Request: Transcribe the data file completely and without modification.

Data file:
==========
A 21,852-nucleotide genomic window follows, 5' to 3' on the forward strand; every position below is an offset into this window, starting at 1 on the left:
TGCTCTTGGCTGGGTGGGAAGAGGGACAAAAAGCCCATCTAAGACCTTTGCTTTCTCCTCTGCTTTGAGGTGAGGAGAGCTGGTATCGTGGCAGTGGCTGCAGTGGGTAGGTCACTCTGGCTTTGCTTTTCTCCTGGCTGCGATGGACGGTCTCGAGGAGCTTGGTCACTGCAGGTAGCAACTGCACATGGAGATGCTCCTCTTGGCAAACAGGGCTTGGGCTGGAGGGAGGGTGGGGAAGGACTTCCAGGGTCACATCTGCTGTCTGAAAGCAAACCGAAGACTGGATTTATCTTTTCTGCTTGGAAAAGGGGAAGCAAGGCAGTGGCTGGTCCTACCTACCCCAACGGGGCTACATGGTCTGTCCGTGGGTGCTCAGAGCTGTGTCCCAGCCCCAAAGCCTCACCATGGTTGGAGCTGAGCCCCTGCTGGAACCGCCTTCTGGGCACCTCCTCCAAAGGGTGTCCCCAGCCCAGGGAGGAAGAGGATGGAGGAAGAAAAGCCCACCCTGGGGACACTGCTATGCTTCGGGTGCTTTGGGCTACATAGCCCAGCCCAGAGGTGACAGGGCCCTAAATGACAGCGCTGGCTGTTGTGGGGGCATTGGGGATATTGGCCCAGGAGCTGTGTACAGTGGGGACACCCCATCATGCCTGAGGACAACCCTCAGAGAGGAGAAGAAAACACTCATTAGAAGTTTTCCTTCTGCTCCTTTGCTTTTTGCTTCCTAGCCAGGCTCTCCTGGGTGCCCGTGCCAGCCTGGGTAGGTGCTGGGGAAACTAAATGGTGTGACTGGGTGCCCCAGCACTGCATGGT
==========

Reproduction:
A 21,852-nucleotide genomic window follows, 5' to 3' on the forward strand; every position below is an offset into this window, starting at 1 on the left:
TGCTCTTGGCTGGGTGGGAAGAGGGACAAAAAGCCCATCTAAGACCTTTGCTTTCTCCTCTGCTTTGAGGTGAGGAGAGCTGGTATCGTGGCAGTGGCTGCAGTGGGTAGGTCACTCTGGCTTTGCTTTTCTCCTGGCTGCGATGGACGGTCTCGAGGAGCTTGGTCACTGCAGGTAGCAACTGCACATGGAGATGCTCCTCTTGGCAAACAGGGCTTGGGCTGGAGGGAGGGTGGGGAAGGACTTCCAGGGTCACATCTGCTGTCTGAAAGCAAACCGAAGACTGGATTTATCTTTTCTGCTTGGAAAAGGGGAAGCAAGGCAGTGGCTGGTCCTACCTACCCCAACGGGGCTACATGGTCTGTCCGTGGGTGCTCAGAGCTGTGTCCCAGCCCCAAAGCCTCACCATGGTTGGAGCTGAGCCCCTGCTGGAACCGCCTTCTGGGCACCTCCTCCAAAGGGTGTCCCCAGCCCAGGGAGGAAGAGGATGGAGGAAGAAAAGCCCACCCTGGGGACACTGCTATGCTTCGGGTGCTTTGGGCTACATAGCCCAGCCCAGAGGTGACAGGGCCCTAAATGACAGCGCTGGCTGTTGTGGGGGCATTGGGGATATTGGCCCAGGAGCTGTGTACAGTGGGGACACCCCATCATGCCTGAGGACAACCCTCAGAGAGGAGAAGAAAACACTCATTAGAAGTTTTCCTTCTGCTCCTTTGCTTTTTGCTTCCTAGCCAGGCTCTCCTGGGTGCCCGTGCCAGCCTGGGTAGGTGCTGGGGAAACTAAATGGTGTGACTGGGTGCCCCAGCACTGCATGGT